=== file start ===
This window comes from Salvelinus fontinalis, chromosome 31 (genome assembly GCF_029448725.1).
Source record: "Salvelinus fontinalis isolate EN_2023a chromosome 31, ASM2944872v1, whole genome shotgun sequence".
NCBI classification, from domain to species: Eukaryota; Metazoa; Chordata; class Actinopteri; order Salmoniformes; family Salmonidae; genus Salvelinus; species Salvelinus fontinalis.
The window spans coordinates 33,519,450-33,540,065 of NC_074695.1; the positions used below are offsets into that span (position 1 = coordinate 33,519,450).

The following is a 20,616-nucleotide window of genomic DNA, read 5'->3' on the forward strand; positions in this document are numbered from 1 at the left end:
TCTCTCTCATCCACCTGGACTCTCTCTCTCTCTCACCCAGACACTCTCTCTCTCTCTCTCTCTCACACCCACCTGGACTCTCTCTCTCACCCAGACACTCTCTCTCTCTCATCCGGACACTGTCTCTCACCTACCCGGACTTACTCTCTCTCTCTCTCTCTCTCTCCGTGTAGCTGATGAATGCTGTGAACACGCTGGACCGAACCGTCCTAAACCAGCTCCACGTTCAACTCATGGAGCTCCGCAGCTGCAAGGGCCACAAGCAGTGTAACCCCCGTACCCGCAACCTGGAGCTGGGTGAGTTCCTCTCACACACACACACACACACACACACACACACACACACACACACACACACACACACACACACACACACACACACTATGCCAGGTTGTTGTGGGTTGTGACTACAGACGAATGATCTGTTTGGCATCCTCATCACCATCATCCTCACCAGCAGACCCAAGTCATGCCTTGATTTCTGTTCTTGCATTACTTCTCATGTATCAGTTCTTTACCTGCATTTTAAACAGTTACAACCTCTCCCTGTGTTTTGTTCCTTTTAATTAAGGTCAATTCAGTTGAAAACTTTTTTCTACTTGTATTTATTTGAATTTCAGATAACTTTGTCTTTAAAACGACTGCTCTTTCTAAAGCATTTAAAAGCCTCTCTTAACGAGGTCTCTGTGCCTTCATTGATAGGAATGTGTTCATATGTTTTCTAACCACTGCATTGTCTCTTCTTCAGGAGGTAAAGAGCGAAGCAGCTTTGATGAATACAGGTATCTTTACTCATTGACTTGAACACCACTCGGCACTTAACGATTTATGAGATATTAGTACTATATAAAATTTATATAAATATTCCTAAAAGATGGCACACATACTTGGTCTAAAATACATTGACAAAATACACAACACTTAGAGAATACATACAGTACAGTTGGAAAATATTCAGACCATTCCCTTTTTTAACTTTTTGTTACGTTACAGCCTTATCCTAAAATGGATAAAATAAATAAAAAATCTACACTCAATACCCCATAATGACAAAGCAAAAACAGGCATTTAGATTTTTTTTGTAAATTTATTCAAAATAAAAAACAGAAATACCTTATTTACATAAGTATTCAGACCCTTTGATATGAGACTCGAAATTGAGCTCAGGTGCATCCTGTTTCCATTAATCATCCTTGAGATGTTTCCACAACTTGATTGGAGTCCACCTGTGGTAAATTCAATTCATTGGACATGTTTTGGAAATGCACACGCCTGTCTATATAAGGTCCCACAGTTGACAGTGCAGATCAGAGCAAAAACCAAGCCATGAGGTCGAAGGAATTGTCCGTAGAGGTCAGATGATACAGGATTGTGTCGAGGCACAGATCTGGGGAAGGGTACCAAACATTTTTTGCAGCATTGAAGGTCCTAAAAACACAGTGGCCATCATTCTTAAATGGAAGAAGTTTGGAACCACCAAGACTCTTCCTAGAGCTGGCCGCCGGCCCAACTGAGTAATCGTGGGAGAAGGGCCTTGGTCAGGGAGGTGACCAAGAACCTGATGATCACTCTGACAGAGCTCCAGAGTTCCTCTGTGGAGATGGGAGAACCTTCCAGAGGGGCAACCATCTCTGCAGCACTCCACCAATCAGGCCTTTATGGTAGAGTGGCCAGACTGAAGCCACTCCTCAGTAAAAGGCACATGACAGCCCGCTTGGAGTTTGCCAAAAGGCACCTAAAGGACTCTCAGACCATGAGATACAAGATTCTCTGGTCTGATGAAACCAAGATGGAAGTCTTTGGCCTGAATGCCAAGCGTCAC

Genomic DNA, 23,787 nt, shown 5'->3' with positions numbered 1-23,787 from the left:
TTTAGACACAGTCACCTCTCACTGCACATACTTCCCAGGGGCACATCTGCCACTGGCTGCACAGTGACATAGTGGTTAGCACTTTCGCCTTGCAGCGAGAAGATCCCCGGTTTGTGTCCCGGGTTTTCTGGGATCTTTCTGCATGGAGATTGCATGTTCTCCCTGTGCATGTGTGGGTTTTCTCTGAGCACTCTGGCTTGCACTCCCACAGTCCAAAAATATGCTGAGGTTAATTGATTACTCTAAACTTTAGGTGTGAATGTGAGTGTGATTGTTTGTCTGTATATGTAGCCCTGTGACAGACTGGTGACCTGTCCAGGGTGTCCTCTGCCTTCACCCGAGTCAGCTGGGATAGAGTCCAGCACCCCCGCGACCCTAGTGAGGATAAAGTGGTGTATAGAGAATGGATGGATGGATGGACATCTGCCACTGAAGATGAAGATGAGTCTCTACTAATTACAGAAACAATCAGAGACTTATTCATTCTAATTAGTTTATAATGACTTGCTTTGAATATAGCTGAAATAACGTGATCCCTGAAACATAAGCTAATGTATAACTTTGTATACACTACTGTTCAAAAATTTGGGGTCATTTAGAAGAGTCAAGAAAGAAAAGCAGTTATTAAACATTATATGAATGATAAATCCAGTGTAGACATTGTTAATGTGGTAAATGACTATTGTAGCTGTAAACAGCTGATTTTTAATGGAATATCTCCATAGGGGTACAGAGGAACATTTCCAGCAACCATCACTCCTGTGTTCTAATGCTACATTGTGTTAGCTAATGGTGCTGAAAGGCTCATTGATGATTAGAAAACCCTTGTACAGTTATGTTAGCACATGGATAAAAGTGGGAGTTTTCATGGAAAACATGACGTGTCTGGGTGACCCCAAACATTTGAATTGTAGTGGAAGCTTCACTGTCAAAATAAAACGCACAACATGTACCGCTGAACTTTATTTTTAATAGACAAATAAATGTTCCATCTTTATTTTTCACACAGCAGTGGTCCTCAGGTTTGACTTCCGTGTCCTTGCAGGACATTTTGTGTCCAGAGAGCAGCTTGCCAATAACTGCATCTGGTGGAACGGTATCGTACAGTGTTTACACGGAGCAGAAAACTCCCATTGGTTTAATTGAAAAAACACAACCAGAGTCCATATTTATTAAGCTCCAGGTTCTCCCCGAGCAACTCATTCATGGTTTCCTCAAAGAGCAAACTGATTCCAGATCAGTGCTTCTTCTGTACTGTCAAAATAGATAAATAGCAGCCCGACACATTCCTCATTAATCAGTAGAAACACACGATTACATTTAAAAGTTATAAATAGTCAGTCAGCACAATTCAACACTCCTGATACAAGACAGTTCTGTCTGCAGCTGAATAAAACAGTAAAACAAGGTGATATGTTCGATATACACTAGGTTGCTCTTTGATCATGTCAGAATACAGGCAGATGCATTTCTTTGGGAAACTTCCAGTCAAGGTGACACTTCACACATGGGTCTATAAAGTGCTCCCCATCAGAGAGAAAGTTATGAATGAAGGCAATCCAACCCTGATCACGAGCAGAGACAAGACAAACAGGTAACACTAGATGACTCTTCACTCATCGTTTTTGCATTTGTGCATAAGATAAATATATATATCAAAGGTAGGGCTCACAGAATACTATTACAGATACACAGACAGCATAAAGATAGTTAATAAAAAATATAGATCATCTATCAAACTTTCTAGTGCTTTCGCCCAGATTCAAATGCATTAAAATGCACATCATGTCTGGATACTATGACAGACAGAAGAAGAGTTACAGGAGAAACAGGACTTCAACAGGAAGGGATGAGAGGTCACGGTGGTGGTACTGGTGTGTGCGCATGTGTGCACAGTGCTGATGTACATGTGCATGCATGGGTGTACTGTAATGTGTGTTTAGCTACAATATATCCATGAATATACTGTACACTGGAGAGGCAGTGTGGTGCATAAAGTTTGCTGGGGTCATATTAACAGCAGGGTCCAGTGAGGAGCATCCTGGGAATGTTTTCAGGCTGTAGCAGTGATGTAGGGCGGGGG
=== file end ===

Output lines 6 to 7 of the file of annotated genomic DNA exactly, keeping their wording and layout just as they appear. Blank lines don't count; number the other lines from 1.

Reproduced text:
TCTCTCTCATCCACCTGGACTCTCTCTCTCTCTCACCCAGACACTCTCTCTCTCTCTCTCTCTCACACCCACCTGGACTCTCTCTCTCACCCAGACACTCTCTCTCTCTCATCCGGACACTGTCTCTCACCTACCCGGACTTACTCTCTCTCTCTCTCTCTCTCTCCGTGTAGCTGATGAATGCTGTGAACACGCTGGACCGAACCGTCCTAAACCAGCTCCACGTTCAACTCATGGAGCTCCGCAGCTGCAAGGGCCACAAGCAGTGTAACCCCCGTACCCGCAACCTGGAGCTGGGTGAGTTCCTCTCACACACACACACACACACACACACACACACACACACACACACACACACACACACACACACACACACACACACTATGCCAGGTTGTTGTGGGTTGTGACTACAGACGAATGATCTGTTTGGCATCCTCATCACCATCATCCTCACCAGCAGACCCAAGTCATGCCTTGATTTCTGTTCTTGCATTACTTCTCATGTATCAGTTCTTTACCTGCATTTTAAACAGTTACAACCTCTCCCTGTGTTTTGTTCCTTTTAATTAAGGTCAATTCAGTTGAAAACTTTTTTCTACTTGTATTTATTTGAATTTCAGATAACTTTGTCTTTAAAACGACTGCTCTTTCTAAAGCATTTAAAAGCCTCTCTTAACGAGGTCTCTGTGCCTTCATTGATAGGAATGTGTTCATATGTTTTCTAACCACTGCATTGTCTCTTCTTCAGGAGGTAAAGAGCGAAGCAGCTTTGATGAATACAGGTATCTTTACTCATTGACTTGAACACCACTCGGCACTTAACGATTTATGAGATATTAGTACTATATAAAATTTATATAAATATTCCTAAAAGATGGCACACATACTTGGTCTAAAATACATTGACAAAATACACAACACTTAGAGAATACATACAGTACAGTTGGAAAATATTCAGACCATTCCCTTTTTTAACTTTTTGTTACGTTACAGCCTTATCCTAAAATGGATAAAATAAATAAAAAATCTACACTCAATACCCCATAATGACAAAGCAAAAACAGGCATTTAGATTTTTTTTGTAAATTTATTCAAAATAAAAAACAGAAATACCTTATTTACATAAGTATTCAGACCCTTTGATATGAGACTCGAAATTGAGCTCAGGTGCATCCTGTTTCCATTAATCATCCTTGAGATGTTTCCACAACTTGATTGGAGTCCACCTGTGGTAAATTCAATTCATTGGACATGTTTTGGAAATGCACACGCCTGTCTATATAAGGTCCCACAGTTGACAGTGCAGATCAGAGCAAAAACCAAGCCATGAGGTCGAAGGAATTGTCCGTAGAGGTCAGATGATACAGGATTGTGTCGAGGCACAGATCTGGGGAAGGGTACCAAACATTTTTTGCAGCATTGAAGGTCCTAAAAACACAGTGGCCATCATTCTTAAATGGAAGAAGTTTGGAACCACCAAGACTCTTCCTAGAGCTGGCCGCCGGCCCAACTGAGTAATCGTGGGAGAAGGGCCTTGGTCAGGGAGGTGACCAAGAACCTGATGATCACTCTGACAGAGCTCCAGAGTTCCTCTGTGGAGATGGGAGAACCTTCCAGAGGGGCAACCATCTCTGCAGCACTCCACCAATCAGGCCTTTATGGTAGAGTGGCCAGACTGAAGCCACTCCTCAGTAAAAGGCACATGACAGCCCGCTTGGAGTTTGCCAAAAGGCACCTAAAGGACTCTCAGACCATGAGATACAAGATTCTCTGGTCTGATGAAACCAAGATGGAAGTCTTTGGCCTGAATGCCAAGCGTCAC

Genomic DNA, 23,787 nt, shown 5'->3' with positions numbered 1-23,787 from the left: